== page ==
In situ calibration of atmospheric-infrasound sensors including the effects of wind-noise-reduction pipe systems

Research output: Contribution to journalArticle

4 Citations (Scopus)

Abstract

A worldwide network of more than 40 infrasound monitoring stations has been established as part of the effort to ensure compliance with the Comprehensive Nuclear Test Ban Treaty. Each station has four to eight individual infrasound elements in a kilometer-scale array for detection and bearing determination of acoustic events. The frequency range of interest covers a three-decade range-roughly from 0.01 to 10 Hz. A typical infrasound array element consists of a receiving transducer connected to a multiple-inlet pipe network to average spatially over the short-wavelength turbulence-associated wind noise. Although the frequency response of the transducer itself may be known, the wind-noise reduction system modifies that response. In order to understand the system's impact on detection and identification of acoustical events, the overall frequency response must be determined. This paper describes a technique for measuring the absolute magnitude and phase of the frequency response of an infrasound element including the wind-noise-reduction piping by comparison calibration using ambient noise and a reference-microphone system. Measured coherence between the reference and the infrasound element and the consistency between the magnitude and the phase provide quality checks on the process.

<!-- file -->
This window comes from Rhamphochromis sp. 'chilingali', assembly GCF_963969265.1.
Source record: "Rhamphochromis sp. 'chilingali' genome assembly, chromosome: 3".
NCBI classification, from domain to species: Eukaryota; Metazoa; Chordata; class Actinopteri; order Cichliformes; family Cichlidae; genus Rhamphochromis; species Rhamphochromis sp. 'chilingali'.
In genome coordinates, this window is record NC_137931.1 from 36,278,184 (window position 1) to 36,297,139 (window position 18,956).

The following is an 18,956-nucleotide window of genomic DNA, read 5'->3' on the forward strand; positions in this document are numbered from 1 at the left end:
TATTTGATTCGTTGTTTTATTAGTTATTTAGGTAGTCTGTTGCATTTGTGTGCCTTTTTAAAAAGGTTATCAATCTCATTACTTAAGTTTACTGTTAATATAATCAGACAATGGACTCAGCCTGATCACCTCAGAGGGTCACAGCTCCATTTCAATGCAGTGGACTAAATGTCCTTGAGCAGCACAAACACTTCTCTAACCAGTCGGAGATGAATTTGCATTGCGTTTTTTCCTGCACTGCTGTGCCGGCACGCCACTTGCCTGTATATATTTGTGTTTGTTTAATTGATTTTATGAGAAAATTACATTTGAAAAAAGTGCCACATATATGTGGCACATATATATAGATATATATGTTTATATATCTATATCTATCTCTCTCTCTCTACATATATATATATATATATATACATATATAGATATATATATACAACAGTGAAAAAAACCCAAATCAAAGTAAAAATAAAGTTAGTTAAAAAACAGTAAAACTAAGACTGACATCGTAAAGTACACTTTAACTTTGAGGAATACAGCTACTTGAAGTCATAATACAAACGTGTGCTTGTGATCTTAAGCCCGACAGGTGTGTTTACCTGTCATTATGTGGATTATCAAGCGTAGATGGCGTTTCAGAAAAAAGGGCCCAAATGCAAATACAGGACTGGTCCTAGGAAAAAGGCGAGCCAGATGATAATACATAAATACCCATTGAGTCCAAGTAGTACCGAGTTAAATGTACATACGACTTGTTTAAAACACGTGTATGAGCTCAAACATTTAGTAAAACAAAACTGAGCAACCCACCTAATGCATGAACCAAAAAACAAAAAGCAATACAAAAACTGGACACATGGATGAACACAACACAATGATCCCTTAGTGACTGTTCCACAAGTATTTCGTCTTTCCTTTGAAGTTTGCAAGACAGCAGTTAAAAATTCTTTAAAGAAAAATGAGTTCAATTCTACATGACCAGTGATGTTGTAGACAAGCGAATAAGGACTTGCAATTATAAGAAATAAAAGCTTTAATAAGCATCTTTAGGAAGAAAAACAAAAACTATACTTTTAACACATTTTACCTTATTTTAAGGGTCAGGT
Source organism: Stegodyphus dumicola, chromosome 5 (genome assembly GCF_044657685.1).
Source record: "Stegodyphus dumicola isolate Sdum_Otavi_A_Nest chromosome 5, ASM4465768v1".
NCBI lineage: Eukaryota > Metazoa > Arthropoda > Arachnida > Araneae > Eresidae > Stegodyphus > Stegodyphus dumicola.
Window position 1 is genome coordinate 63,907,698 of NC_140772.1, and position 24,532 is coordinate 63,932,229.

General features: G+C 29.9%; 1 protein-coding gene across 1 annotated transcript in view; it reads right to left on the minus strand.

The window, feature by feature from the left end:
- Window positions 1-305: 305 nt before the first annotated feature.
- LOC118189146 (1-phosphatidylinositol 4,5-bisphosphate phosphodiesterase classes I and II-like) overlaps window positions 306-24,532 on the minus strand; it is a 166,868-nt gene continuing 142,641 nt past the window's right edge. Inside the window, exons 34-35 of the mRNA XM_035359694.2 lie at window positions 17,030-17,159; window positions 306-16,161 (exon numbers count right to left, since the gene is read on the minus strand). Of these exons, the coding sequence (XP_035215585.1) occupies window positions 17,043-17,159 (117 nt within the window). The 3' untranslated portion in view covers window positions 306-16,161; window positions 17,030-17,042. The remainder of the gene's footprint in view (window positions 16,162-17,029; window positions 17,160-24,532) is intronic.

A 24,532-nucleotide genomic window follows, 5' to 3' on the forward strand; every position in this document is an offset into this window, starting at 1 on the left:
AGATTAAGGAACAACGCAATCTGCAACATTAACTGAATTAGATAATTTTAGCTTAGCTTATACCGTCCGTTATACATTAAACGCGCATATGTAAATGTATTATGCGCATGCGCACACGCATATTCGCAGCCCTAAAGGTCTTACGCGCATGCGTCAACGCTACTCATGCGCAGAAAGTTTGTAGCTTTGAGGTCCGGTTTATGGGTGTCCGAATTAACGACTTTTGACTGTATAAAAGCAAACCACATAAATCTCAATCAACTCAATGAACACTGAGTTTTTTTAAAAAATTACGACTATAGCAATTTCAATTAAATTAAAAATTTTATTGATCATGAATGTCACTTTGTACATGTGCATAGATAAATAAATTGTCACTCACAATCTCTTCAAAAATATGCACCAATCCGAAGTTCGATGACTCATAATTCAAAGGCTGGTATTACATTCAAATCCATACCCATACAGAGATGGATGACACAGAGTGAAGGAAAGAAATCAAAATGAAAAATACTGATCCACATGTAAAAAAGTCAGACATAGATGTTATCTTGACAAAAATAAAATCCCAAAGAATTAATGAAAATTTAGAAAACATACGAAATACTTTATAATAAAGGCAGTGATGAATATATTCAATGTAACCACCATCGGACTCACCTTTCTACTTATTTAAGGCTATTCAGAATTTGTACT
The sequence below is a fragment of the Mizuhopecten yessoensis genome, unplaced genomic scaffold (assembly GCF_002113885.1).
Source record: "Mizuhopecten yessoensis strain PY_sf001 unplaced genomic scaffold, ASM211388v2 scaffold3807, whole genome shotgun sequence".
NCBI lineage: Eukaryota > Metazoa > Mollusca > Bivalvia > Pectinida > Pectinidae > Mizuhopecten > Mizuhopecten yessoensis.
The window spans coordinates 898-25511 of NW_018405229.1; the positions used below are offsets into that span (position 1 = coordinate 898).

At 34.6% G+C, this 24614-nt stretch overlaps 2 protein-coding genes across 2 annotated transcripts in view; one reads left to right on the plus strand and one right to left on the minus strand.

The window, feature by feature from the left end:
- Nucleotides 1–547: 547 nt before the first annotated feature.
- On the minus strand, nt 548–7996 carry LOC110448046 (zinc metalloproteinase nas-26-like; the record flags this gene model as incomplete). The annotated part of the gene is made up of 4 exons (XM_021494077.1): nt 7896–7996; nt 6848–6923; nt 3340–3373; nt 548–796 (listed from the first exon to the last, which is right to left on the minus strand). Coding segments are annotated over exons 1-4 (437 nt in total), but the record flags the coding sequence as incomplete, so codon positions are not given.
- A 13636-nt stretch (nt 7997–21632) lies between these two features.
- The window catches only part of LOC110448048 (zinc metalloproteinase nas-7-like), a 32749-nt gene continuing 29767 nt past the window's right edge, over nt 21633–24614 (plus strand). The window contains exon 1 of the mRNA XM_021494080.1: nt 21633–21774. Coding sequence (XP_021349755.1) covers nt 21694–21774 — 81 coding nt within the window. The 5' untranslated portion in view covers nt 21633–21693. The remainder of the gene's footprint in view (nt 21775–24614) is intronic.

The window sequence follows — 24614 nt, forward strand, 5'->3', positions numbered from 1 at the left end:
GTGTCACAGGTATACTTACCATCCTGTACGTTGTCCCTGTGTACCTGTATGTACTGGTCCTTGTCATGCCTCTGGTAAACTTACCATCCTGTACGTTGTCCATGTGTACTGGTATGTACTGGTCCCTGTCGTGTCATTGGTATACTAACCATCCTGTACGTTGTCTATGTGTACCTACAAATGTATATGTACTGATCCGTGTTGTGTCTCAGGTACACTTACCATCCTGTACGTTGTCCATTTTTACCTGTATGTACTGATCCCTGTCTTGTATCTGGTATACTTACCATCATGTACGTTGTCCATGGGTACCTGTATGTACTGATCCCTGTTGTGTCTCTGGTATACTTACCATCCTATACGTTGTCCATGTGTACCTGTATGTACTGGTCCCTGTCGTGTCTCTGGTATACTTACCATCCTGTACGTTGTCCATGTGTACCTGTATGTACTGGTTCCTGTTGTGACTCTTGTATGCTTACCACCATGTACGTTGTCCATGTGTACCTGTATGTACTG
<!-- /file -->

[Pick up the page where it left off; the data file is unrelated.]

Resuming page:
Original languageEnglish (US)
Pages (from-to)1154-1163
Number of pages10
JournalJournal of the Acoustical Society of America
Volume130
Issue number3
DOIs
StatePublished - Sep 1 2011

Fingerprint

noise reduction
frequency response
sensors
transducers
stations
microphones
frequency ranges
turbulence
acoustics
wavelengths
Calibration
Sensor
In Situ

All Science Journal Classification (ASJC) codes

  • Arts and Humanities (miscellaneous)
  • Acoustics and Ultrasonics

Cite this

@article{35f341a41304400c8a8300041da76fa0,
title = "In situ calibration of atmospheric-infrasound sensors including the effects of wind-noise-reduction pipe systems",
abstract = "A worldwide network of more than 40 infrasound monitoring stations has been established as part of the effort to ensure compliance with the Comprehensive Nuclear Test Ban Treaty. Each station has four to eight individual infrasound elements in a kilometer-scale array for detection and bearing determination of acoustic events. The frequency range of interest covers a three-decade range-roughly from 0.01 to 10 Hz. A typical infrasound array element consists of a receiving transducer connected to a multiple-inlet pipe network to average spatially over the short-wavelength turbulence-associated wind noise. Although the frequency response of the transducer itself may be known, the wind-noise reduction system modifies that response. In order to understand the system's impact on detection and identification of acoustical events, the overall frequency response must be determined. This paper describes a technique for measuring the absolute magnitude and phase of the frequency response of an infrasound element including the wind-noise-reduction piping by comparison calibration using ambient noise and a reference-microphone system. Measured coherence between the reference and the infrasound element and the consistency between the magnitude and the phase provide quality checks on the process.",
author = "Gabrielson, {Thomas B.}",